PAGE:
The sentiment is shared by nearby cafes, Oaeill Liang, a local cafe worker says “Some people think that we are very far away from the centre of the village, but a lot of people like that.” He believes that if businesses on the edge of the village work together they can increase their customer traffic.
The trio’s venture is a sign of what becomes of modern tertiary students as they enter the work force. A social media poll conducted shows that it’s a widely held view that after graduation students are likely to end up with diverse careers that stray from their qualification title.
Swarbrick is a prime example of this modern trend, as she graduated from Auckland University with a Law degree, and a Bachelor of Arts majoring in philosophy. Qualifications that seem odd considering her work history.
As a young woman involved in multiple projects and working a number of jobs, Chlöe Swarbrick holds a personal philosophy that fuels her drive. “Life is Suffering,” she says, a buddhist moral, and idea that she believes pushes her to make life meaningful.
It is all well and good to have a fantastic idea for a story, but when the key subject is unreachable, you will be left out in the cold. Despite emailing Chlöe through her official public email last Thursday, I heard nothing till yesterday. During that time I made efforts to establish contact through four different methods.
Using wealth of information available online about Swarbrick from various interviews and profiles surrounding her campaign for mayor of Auckland and a variety of artistic and marketing projects she has developed I can cobble together a fairly comprehensive profile of who she is. There is very little information out there however on her current doughnut project.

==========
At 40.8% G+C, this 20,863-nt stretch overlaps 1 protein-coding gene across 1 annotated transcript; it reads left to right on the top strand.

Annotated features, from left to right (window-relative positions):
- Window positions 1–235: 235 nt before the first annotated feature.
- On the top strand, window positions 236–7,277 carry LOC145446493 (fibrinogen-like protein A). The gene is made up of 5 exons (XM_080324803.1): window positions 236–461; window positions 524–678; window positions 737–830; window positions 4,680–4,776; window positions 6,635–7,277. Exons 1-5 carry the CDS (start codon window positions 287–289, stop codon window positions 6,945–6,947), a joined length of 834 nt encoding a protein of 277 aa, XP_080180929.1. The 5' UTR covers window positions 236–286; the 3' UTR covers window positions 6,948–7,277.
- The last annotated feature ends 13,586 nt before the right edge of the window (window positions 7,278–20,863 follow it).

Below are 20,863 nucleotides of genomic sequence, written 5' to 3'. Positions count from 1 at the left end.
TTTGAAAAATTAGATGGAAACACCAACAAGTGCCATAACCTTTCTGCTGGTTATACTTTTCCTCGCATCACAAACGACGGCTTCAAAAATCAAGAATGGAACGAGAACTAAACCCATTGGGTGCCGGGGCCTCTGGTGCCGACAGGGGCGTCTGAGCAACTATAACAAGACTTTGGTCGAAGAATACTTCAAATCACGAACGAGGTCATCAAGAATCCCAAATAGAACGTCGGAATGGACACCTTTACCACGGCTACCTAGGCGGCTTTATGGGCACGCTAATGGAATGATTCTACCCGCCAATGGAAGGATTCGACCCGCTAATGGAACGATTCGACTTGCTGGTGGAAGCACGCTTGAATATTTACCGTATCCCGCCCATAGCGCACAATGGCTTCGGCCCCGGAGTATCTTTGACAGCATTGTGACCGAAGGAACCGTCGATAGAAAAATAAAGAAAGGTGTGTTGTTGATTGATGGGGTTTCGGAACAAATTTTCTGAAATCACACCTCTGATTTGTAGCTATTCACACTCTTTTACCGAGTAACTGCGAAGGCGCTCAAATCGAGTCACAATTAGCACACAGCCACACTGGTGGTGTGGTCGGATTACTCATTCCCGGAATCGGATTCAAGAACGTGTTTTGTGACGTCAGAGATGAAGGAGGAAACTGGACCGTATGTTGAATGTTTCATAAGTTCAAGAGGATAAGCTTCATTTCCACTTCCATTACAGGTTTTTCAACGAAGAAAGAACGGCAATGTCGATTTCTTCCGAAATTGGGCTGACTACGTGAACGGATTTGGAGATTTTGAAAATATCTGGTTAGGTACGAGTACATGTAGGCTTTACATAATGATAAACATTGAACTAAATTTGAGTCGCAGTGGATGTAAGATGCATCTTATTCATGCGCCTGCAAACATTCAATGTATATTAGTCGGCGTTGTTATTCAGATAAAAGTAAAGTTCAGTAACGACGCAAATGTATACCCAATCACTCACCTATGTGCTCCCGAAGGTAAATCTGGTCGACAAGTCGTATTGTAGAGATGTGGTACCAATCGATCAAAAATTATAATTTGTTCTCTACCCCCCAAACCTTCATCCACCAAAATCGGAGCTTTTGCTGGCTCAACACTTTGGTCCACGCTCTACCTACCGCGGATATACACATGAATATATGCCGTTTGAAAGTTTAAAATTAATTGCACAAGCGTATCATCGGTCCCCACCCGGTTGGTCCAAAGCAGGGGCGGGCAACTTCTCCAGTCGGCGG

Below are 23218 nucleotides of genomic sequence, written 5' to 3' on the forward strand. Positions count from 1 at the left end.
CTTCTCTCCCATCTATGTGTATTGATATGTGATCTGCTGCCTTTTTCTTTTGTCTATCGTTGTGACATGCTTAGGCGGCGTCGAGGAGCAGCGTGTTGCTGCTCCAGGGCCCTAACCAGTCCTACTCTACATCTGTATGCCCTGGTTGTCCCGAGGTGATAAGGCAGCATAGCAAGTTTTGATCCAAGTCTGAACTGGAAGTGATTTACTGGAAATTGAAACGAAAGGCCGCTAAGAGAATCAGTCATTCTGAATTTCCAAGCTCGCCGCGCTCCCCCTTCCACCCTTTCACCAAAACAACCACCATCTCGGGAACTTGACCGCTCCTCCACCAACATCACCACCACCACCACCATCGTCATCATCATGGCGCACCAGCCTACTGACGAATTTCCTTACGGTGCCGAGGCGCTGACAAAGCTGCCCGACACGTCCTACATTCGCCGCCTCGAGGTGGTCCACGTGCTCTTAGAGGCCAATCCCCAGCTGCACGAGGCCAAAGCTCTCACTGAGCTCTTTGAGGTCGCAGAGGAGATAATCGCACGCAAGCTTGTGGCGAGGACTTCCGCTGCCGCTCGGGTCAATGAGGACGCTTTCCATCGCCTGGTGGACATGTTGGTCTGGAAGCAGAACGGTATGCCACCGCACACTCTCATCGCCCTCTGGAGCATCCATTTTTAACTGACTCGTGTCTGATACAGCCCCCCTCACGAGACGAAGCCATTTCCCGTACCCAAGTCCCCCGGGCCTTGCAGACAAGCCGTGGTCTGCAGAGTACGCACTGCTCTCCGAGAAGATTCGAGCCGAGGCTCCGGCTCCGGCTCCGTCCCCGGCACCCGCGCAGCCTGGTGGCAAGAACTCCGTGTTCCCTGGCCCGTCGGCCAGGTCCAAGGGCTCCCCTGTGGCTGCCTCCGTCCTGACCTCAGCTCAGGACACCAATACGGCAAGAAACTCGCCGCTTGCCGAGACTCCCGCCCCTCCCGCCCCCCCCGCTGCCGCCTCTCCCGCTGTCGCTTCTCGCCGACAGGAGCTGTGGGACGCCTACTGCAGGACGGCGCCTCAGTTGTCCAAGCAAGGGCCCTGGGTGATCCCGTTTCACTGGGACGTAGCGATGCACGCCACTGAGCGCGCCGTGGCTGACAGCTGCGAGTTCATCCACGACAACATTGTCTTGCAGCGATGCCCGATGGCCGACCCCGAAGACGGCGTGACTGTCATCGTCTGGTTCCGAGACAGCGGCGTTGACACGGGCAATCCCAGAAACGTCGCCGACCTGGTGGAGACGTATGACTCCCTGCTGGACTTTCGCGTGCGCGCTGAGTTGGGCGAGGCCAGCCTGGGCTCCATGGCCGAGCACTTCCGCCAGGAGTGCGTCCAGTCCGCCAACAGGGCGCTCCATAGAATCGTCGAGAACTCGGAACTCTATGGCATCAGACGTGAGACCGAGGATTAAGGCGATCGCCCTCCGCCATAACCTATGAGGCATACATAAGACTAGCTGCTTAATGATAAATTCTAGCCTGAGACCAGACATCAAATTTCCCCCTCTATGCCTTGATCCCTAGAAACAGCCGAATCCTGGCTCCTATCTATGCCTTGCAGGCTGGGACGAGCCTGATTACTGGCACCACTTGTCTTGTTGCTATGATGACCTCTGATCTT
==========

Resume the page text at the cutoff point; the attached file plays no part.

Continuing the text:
Thankfully Swarbrick came back to me yesterday and we arranged to meet at The Crystal Palace today for an interview. So with my background research complete I set about preparing my questions.
In accordance with my interview with Swarbrick this morning, I visited a few nearby cafes for their comments on their thoughts on competition opening up nearby and what business was like on the outer edge of the Mount Eden Village.
Unsurprisingly, burglary stories are a dime a dozen, especially amongst the students taking this paper. In a fast paced news cycle where articles are competing for mass appeal, it pays to stand apart from the crowd. With this in mind I hit the streets and scoured social media and local forums for a more original scoop.
As it turns out, I have found my new story in the very first place I looked when I began my hunt. At the top of my road sits the suburban cinema, The Crystal Palace. Once derelict and left empty and unused by its owners, it is now host to a number of concerts since new management took over.
Under this new management, the store space adjacent to the cinema entrance and part of the building is under development by none other than ex-mayoral-candidate Chlöe Swarbrick.
I found this after reading through a recent Reddit AMA Swarbrick took part in following the results of the Auckland City Council election.
To confirm this information and establish initial contact, I tweeted Swarbrick, as she is known for her social media engagement. I received a reply within the day and have set about to contact her through more formal methods in the hope of securing an interview.